|Empathy & Respect for Humans: Empathy and respect are fostered for diverse groups of humans (including different genders, ethnic groups, sexual preferences, etc.).|
|Personal Affinity with Earth||Very Good|
The resource provides many learning locally opportunities where the community becomes the classroom and learning is grounded in experiences right outside the school door, involving the natural, built and cultural environments.
This may take the form of neighborhood walks, educating their community about the risks posed by climate change, conducting a school waste audit, inviting municipal leaders into the classroom, planting trees or restoring a local habitat.
|Personal Affinity with Earth: |
Encourages a personal affinity with -the natural world.
|Locally-Focused Learning||Very Good|
Each of the Inquiries asks students to examine or investigate their local community in terms of the issue being addressed. This may take the form of neighborhood walks, educating their community about the risks posed by climate change, conducting a school waste audit, inviting Elders into the classroom, planting trees or cleaning up a local habitat.
|Locally-Focused Learning: |
Includes learning experiences that take advantage of issues/elements within the local community.
|Past, Present & Future||Good|
Chapter Five explores how Indigenous peoples have lived sustainably with the Land for countless generations. We need to listen carefully to better understand how Traditional knowledge, and its application, contribute to environmental sustainability and planning for the future. The resources suggested in the inquiries provide examples of how Indigenous People live in relationship with the natural world.
|Past, Present & Future: Promotes an understanding of the past, a sense of the present, and a positive vision for the future.|
|Open-Ended Instruction||Very Good|
The inquiry learning model adopted by the resource means that questions, not answers drive the study and that students contribute to determining what questions are asked. The teacher's role is that of facilitator and the role of the resource is to provide students with information and activities that enable students to develop their perspective on the issue and to recognize the perspective of others.
Lessons are structured so that multiple/complex answers are possible; students are not steered toward one 'right' answer.
|Integrated Learning||Very Good|
The guide provides opportunities to bring together content and skills from more than one subject area. Each chapter provides curricular connections.
|Integrated Learning: |
Learning brings together content and skills from more than one subject area
|Inquiry Learning||Very Good|
This guide follows the guiding principles of inquiry learning. Its purpose is to present opportunities to evolve students’ understanding of the climate and climate change, assess the risks and opportunities to mitigate and adapt to the changing climate, unpack ethical dimensions, and honour emotions that are part of the process of coming to understand the complexity and urgency of the issue. Lastly and most importantly, this guide aims to engage students in contributing to solutions in their schools, communities and homes. The guide connects educators to: instructional strategies that allow for students’ perspectives and voice, currently available climate change science and research, teacher resources and activities.
|Inquiry Learning: |
Learning is directed by questions, problems, or challenges that students work to address.
|Differentiated Instruction||Very Good|
The guide includes several differentiated instruction suggestions so that every kind of learner will find ideas, questions and activities to explore based on their unique and diverse community characteristics and circumstances, inspiring learning that ultimately leads to action.
|Differentiated Instruction: |
Activities address a range of student learning styles, abilities and readiness.
|Experiential Learning||Very Good|
The Guide includes numerous opportunities for students to take their learning outside the classroom. This includes neighbourhood walks to study the impact of climate change at the local level, outdoor activities such as Maple Trees and Marmots, an activity that explores the effects of climate change on animals and plants through role-playing games. This activity allows students to understand how climate change may affect plants and animals. Another game Lynx and Hare introduces the concept of predator and prey relationships and how their adaptations can be affected by climate change. Teachers are encouraged to invite community experts, Elders and Knowledge Keepers into the clasroom to enhance the learning.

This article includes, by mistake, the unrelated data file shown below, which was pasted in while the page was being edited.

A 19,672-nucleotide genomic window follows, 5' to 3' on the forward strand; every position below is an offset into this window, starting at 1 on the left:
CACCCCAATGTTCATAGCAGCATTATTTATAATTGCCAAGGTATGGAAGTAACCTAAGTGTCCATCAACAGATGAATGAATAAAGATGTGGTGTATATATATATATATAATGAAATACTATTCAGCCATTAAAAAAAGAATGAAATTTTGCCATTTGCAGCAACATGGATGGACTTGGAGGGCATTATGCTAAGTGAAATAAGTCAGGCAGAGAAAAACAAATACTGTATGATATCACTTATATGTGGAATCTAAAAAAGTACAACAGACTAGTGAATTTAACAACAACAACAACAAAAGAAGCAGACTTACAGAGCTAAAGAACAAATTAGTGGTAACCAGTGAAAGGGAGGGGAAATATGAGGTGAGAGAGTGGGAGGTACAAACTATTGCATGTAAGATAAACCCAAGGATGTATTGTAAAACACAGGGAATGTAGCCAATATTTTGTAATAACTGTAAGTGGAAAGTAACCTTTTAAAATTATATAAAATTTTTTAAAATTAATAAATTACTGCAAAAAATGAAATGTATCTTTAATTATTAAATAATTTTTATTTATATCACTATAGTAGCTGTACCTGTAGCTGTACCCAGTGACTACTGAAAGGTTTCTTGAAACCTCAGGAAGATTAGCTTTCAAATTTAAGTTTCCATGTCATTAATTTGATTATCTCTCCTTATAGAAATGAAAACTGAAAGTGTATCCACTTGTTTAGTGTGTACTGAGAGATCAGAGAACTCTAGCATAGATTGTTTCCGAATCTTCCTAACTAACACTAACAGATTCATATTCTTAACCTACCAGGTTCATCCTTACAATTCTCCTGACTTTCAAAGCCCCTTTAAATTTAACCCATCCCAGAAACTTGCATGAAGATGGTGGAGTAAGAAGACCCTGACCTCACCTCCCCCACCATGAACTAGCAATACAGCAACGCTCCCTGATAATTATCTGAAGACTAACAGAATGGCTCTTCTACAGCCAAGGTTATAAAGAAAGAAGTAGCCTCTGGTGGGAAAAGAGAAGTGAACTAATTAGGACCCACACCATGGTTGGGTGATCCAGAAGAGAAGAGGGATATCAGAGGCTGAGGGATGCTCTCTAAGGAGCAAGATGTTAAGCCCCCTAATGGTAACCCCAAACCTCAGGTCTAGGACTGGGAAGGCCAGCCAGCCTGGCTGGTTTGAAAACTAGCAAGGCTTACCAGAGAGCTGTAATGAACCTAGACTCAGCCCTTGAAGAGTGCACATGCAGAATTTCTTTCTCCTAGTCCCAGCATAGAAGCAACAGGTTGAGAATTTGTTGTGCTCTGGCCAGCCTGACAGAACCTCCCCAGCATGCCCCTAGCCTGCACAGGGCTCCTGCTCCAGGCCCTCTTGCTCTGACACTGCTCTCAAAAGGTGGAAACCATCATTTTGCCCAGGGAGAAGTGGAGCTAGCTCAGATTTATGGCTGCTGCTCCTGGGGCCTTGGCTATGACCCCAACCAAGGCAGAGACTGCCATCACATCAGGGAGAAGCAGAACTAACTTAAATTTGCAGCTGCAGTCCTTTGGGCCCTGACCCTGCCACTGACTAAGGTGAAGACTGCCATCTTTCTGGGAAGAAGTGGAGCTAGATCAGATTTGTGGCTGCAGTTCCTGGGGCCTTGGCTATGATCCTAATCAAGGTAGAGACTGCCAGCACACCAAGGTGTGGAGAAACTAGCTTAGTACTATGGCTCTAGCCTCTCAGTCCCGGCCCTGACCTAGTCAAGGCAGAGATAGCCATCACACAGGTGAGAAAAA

|Experiential Learning: |
Authentic learning experiences are provided
|Cooperative Learning||Very Good|
In addition to the cooperative learning strategies such as Carousel Brainstorming and Knowledge Building Circles, the resource includes many Take Action suggestions that outline suggestions for students to work with the community.
|Cooperative Learning: |
Group and cooperative learning strategies are a priority.
|Assessment & Evaluation||Very Good|
Each of the Inquiries includes suggested assessment strategies. The Consolidation segment, which is also found in each Inquiry would also provide teachers with opportunities to assess student understanding, as would the Determining Understanding segment.
|Assessment & Evaluation: Tools are provided that help students and teachers to capture formative and summative information about students' learning and performance. These tools may include reflection questions, checklists, rubrics, etc.|
|Peer Teaching||Very Good|
The Take action suggestions provide opportunities for students to actively present their knowledge and learning to other students, community members, parents.
|Peer Teaching: |
Provides opportunities for students to actively present their knowledge and skills to peers and/or act as teachers and mentors.
The background information for teachers provides links to relevant and current information about climate change.
|Case Studies: |
Relevant case studies are included. Case studies are thorough descriptions of real events from real situations that students use to explore concepts in an authentic context.
|Locus of Control||Very Good|
The Question Generation segment of each inquiry helps teachers determine where students are in their initial understanding of a topic or an issue, then continues to evaluate their understanding throughout the learning process. The Determining Understanding segment enables students to pause and reflect on their learning, taking ownership of the process and practicing metacognitive strategies. By generating their own questions students participate in their program content.
|Locus of Control: Meaningful opportunities are provided for students to choose elements of program content, the medium in which they wish to work, and/or to go deeper into a chosen issue.|